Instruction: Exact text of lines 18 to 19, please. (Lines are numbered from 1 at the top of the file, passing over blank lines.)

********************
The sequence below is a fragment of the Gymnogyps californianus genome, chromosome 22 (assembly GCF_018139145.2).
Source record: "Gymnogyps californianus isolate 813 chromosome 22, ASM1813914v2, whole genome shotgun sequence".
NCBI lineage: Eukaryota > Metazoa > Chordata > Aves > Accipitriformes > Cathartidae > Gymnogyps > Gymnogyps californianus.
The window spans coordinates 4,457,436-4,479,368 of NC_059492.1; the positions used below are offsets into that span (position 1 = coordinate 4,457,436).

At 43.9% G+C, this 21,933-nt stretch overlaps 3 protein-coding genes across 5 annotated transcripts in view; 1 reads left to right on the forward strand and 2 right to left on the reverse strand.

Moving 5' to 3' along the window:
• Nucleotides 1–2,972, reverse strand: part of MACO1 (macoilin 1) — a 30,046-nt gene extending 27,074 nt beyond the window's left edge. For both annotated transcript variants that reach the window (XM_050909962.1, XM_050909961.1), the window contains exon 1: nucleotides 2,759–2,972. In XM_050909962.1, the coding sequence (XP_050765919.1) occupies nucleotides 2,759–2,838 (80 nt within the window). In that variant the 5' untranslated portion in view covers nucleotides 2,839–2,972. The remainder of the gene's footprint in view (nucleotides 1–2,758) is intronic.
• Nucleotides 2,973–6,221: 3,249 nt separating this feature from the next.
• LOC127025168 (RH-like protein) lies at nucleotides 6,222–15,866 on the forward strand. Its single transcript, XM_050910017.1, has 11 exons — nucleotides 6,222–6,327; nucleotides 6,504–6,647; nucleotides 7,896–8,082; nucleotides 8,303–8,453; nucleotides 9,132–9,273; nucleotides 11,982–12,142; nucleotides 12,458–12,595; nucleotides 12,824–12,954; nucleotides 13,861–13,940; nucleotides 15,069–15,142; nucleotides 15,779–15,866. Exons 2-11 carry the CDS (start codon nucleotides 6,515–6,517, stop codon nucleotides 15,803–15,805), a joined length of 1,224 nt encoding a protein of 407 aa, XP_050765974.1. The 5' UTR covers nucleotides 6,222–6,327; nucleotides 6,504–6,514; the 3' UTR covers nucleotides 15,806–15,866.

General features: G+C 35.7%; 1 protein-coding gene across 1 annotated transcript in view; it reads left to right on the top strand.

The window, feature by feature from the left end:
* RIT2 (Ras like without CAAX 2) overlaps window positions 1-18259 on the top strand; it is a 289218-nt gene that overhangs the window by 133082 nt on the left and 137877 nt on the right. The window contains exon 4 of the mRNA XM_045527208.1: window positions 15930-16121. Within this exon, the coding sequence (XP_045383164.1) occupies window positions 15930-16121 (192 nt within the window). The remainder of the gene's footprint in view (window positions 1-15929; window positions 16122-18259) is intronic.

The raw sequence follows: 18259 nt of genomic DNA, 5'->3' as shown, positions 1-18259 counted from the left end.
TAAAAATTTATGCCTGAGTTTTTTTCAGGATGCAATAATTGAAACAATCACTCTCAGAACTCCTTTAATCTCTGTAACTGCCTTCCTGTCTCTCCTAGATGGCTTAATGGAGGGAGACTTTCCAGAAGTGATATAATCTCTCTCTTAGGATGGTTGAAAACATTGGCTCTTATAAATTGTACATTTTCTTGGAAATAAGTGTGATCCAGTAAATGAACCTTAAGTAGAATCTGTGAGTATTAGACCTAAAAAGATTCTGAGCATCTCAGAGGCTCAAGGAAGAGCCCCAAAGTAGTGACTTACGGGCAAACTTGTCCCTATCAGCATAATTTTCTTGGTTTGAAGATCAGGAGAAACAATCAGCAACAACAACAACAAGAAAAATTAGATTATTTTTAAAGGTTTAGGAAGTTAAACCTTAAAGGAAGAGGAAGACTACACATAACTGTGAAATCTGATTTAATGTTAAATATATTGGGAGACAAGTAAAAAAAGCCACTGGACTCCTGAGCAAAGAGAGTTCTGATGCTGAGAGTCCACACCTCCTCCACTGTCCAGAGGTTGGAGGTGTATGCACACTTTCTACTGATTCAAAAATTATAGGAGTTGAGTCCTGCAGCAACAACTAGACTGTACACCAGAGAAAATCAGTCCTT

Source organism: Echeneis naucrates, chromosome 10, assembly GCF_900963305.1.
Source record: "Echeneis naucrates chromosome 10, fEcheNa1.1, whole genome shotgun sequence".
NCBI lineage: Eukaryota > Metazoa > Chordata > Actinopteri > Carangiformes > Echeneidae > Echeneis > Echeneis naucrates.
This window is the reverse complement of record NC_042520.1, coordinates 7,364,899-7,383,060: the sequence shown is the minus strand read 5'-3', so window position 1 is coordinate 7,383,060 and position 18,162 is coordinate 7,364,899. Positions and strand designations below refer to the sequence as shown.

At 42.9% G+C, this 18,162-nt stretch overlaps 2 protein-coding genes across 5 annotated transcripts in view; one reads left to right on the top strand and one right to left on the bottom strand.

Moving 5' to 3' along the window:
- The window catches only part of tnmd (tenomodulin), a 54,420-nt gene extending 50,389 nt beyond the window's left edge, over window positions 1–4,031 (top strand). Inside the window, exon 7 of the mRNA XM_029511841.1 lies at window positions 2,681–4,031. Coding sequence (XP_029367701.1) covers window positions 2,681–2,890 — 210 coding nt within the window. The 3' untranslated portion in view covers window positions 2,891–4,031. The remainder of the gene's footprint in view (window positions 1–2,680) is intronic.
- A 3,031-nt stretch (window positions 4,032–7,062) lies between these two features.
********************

This window is the reverse complement of record NC_042520.1, coordinates 7,364,899-7,383,060: the sequence shown is the minus strand read 5'-3', so window position 1 is coordinate 7,383,060 and position 18,162 is coordinate 7,364,899. Positions and strand designations below refer to the sequence as shown.

At 42.9% G+C, this 18,162-nt stretch overlaps 2 protein-coding genes across 5 annotated transcripts in view; one reads left to right on the top strand and one right to left on the bottom strand.